• Represent students who face disability-related discrimination in a school setting, such as: students with behavioral health needs denied eligibility for special education; students whose rights are violated during restraint; and, students charged with truancy for disability-related reasons.
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Assistive Technology

  • Represent persons denied or incurring delays in acquiring technology devices or services from public funding sources such as Medicare, Medicaid, school districts, and vocational rehabilitation.
  • Represent persons seeking to enforce the state Consumer Enforcement of Assistive Technology Device Warranties Act and Hearing Aid Dealers and Fitters Act.
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Employment

  • Represent persons denied or incurring delays in receiving appropriate vocational rehabilitation, employment network, or independent living services.
  • Represent persons in efforts to obtain appropriate Social Security Administration work incentives.
  • Represent persons denied reasonable accommodations in employment when those accommodations are necessary to maintain or advance in employment, and represent Social Security beneficiaries who are otherwise discriminated against in employment.
  • Represent Social Security beneficiaries concerning work-related Social Security Administration matters or other issues that constitute a barrier to employment.
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Housing and Community-Based Services

  • Represent persons who remain in hospitals or other restrictive environments due to a shortage of appropriate community alternatives.
  • Represent persons denied reasonable accommodations, or otherwise discriminated against, in housing.
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Government and Public Accommodations

  • Represent persons denied physical accessibility, policy modifications, or auxiliary communication aids and services by state or local governments.
  • Represent persons denied physical accessibility, policy modifications, or auxiliary communication aids and services by schools, colleges, universities, and testing services.
  • Represent persons denied physical accessibility, policy modifications, or auxiliary communication aids and services by health care providers
  • Represent persons denied full participation in the electoral process.

The following factors will be considered when determining acceptance of individual cases:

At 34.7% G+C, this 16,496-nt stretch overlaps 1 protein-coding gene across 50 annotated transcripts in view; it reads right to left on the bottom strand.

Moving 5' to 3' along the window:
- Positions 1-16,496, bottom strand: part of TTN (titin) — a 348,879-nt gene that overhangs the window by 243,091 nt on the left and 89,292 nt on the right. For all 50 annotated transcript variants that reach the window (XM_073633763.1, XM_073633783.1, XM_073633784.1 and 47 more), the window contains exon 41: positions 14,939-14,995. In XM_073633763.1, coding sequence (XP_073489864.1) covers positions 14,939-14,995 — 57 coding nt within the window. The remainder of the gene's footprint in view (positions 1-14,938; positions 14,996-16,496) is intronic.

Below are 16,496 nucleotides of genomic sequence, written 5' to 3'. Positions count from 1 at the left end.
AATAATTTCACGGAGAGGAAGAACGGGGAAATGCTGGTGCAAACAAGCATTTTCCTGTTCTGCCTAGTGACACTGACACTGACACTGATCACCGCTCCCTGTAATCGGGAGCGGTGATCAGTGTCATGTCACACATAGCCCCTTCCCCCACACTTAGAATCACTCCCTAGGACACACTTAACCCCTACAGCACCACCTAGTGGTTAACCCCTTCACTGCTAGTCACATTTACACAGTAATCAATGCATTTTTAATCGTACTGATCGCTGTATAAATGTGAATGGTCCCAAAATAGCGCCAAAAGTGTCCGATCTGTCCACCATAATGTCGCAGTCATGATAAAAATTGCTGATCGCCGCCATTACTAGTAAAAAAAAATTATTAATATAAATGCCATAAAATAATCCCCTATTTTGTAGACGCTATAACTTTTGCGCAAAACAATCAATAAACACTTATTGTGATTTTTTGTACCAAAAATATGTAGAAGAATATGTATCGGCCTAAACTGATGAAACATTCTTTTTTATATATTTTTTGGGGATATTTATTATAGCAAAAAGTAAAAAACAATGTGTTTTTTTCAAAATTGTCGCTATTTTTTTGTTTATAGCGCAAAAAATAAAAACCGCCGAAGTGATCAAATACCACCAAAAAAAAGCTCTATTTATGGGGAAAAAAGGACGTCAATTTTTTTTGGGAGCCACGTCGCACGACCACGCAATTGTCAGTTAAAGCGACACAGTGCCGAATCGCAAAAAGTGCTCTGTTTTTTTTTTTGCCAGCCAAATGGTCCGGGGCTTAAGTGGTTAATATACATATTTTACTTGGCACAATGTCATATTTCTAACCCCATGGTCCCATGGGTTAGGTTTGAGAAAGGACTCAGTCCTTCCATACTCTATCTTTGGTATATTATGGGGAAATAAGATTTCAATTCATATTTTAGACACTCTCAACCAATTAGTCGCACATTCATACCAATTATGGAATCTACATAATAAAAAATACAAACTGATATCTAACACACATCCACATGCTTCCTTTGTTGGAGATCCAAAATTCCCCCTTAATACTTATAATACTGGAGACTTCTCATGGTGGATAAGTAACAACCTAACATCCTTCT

• Unavailability of effective alternative representation or resources.
  • Availability of financial and staff resources.
  • Strength of the evidence and legal grounds supporting the individual’s claim.
  • Inability of the individual, his/her parent(s), legal guardian, or interested person to advocate.
  • Immediacy, severity, and duration of effect of the threatened harm to the individual.
  • Increased vulnerability of the individual based on economic, social, or minority group status.
  • Likelihood that a successful result in the individual’s case will have a positive impact on other individuals.

 

While not all factors must be satisfied for a case to be accepted for representation, they do guide the allocation of limited resources most effectively within Rhode Island’s disability community by avoiding duplication of services by other community organizations, assisting those who are most in need, and ensuring that the greatest number of individuals possible may realize benefits from our advocacy efforts.

Please note: Disability Rights Rhode Island makes every effort to serve the needs of individuals with disabilities but regrets that eligibility for services is not an entitlement.  Our intake process is thorough and comprehensive in order to determine how we may best serve the greatest number of people with disabilities through limited resources.

We welcome your feedback. If you would like to provide input on our priorities, you may direct your comments via email to info@drri.org or by regular mail to: Executive Director, Disability Rights Rhode Island, 33 Broad Street, Suite 601, Providence, RI 02903.